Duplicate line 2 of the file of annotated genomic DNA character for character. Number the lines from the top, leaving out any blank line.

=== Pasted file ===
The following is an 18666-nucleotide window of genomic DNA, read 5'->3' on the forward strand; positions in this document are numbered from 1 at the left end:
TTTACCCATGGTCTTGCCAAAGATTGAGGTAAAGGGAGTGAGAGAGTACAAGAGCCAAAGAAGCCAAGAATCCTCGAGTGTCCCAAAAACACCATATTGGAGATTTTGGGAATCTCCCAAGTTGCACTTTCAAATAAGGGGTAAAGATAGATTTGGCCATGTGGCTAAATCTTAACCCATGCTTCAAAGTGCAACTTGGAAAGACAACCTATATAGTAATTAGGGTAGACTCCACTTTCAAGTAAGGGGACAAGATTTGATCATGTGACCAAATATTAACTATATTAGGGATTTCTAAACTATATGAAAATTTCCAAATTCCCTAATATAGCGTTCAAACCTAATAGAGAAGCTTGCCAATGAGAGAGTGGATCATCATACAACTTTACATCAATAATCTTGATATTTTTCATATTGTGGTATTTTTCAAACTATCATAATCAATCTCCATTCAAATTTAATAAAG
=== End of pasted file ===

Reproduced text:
TTTACCCATGGTCTTGCCAAAGATTGAGGTAAAGGGAGTGAGAGAGTACAAGAGCCAAAGAAGCCAAGAATCCTCGAGTGTCCCAAAAACACCATATTGGAGATTTTGGGAATCTCCCAAGTTGCACTTTCAAATAAGGGGTAAAGATAGATTTGGCCATGTGGCTAAATCTTAACCCATGCTTCAAAGTGCAACTTGGAAAGACAACCTATATAGTAATTAGGGTAGACTCCACTTTCAAGTAAGGGGACAAGATTTGATCATGTGACCAAATATTAACTATATTAGGGATTTCTAAACTATATGAAAATTTCCAAATTCCCTAATATAGCGTTCAAACCTAATAGAGAAGCTTGCCAATGAGAGAGTGGATCATCATACAACTTTACATCAATAATCTTGATATTTTTCATATTGTGGTATTTTTCAAACTATCATAATCAATCTCCATTCAAATTTAATAAAG